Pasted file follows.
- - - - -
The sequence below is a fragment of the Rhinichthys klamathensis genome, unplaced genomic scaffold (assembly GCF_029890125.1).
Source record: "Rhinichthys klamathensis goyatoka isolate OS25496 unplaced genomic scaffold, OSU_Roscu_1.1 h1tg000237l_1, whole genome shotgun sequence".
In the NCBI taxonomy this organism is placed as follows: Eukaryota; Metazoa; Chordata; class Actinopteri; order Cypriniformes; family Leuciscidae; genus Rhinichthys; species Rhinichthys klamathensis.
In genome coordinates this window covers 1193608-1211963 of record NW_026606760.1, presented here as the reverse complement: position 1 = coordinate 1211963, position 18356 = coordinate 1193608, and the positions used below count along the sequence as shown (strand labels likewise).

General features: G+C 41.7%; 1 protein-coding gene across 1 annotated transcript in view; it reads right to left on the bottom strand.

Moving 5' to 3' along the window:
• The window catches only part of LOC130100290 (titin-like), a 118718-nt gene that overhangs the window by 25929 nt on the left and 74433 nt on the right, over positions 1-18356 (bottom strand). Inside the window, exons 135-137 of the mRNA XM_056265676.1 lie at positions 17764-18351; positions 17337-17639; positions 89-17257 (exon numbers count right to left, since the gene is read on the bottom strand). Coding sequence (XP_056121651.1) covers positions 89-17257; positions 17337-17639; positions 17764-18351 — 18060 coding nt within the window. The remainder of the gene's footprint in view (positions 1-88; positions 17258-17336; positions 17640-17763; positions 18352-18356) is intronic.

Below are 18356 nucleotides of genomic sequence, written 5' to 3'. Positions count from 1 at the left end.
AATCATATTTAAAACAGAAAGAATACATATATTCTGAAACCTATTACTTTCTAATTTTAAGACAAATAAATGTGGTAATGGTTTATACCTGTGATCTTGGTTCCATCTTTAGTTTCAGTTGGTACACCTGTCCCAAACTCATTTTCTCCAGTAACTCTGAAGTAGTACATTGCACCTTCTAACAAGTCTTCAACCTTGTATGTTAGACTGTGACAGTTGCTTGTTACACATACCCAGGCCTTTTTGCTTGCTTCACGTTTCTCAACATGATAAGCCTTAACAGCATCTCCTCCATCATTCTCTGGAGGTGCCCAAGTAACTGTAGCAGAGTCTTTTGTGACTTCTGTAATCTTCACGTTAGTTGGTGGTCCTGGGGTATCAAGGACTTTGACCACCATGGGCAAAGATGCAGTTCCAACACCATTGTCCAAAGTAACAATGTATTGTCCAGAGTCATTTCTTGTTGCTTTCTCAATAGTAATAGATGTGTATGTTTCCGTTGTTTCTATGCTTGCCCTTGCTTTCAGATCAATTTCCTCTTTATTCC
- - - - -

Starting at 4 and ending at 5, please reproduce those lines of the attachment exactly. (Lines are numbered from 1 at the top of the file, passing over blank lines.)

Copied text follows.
In genome coordinates this window covers 1193608-1211963 of record NW_026606760.1, presented here as the reverse complement: position 1 = coordinate 1211963, position 18356 = coordinate 1193608, and the positions used below count along the sequence as shown (strand labels likewise).

General features: G+C 41.7%; 1 protein-coding gene across 1 annotated transcript in view; it reads right to left on the bottom strand.